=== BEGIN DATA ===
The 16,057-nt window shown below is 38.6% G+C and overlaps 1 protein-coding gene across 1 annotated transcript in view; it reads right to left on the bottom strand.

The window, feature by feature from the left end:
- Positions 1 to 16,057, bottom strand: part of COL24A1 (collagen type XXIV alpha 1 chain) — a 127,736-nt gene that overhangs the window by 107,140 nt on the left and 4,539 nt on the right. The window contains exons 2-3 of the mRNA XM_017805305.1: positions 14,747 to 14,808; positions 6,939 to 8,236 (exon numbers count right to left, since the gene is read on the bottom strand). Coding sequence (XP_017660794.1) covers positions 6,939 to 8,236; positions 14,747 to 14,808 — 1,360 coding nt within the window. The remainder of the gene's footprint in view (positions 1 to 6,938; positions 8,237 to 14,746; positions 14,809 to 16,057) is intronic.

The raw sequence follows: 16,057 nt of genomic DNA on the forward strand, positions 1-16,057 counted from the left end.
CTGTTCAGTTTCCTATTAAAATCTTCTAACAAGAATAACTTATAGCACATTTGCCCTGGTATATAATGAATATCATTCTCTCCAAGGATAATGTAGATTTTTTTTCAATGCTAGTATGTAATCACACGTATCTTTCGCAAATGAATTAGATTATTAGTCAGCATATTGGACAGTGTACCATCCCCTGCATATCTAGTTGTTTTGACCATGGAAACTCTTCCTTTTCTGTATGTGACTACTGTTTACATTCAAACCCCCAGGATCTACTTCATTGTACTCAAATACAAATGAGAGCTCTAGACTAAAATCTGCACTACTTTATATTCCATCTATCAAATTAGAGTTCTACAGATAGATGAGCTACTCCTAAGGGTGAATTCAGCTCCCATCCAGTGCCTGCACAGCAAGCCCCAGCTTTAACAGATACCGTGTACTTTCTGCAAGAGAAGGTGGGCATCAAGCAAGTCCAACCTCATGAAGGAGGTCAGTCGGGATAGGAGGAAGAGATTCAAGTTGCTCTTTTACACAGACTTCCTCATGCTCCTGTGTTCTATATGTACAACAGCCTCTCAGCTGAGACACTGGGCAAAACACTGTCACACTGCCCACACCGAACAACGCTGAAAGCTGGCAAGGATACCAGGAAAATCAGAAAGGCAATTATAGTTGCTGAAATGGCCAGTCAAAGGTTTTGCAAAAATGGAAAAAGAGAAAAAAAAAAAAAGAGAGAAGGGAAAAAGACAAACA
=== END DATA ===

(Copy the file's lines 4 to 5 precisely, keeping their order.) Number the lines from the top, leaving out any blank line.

The raw sequence follows: 16,057 nt of genomic DNA on the forward strand, positions 1-16,057 counted from the left end.
CTGTTCAGTTTCCTATTAAAATCTTCTAACAAGAATAACTTATAGCACATTTGCCCTGGTATATAATGAATATCATTCTCTCCAAGGATAATGTAGATTTTTTTTCAATGCTAGTATGTAATCACACGTATCTTTCGCAAATGAATTAGATTATTAGTCAGCATATTGGACAGTGTACCATCCCCTGCATATCTAGTTGTTTTGACCATGGAAACTCTTCCTTTTCTGTATGTGACTACTGTTTACATTCAAACCCCCAGGATCTACTTCATTGTACTCAAATACAAATGAGAGCTCTAGACTAAAATCTGCACTACTTTATATTCCATCTATCAAATTAGAGTTCTACAGATAGATGAGCTACTCCTAAGGGTGAATTCAGCTCCCATCCAGTGCCTGCACAGCAAGCCCCAGCTTTAACAGATACCGTGTACTTTCTGCAAGAGAAGGTGGGCATCAAGCAAGTCCAACCTCATGAAGGAGGTCAGTCGGGATAGGAGGAAGAGATTCAAGTTGCTCTTTTACACAGACTTCCTCATGCTCCTGTGTTCTATATGTACAACAGCCTCTCAGCTGAGACACTGGGCAAAACACTGTCACACTGCCCACACCGAACAACGCTGAAAGCTGGCAAGGATACCAGGAAAATCAGAAAGGCAATTATAGTTGCTGAAATGGCCAGTCAAAGGTTTTGCAAAAATGGAAAAAGAGAAAAAAAAAAAAAGAGAGAAGGGAAAAAGACAAACA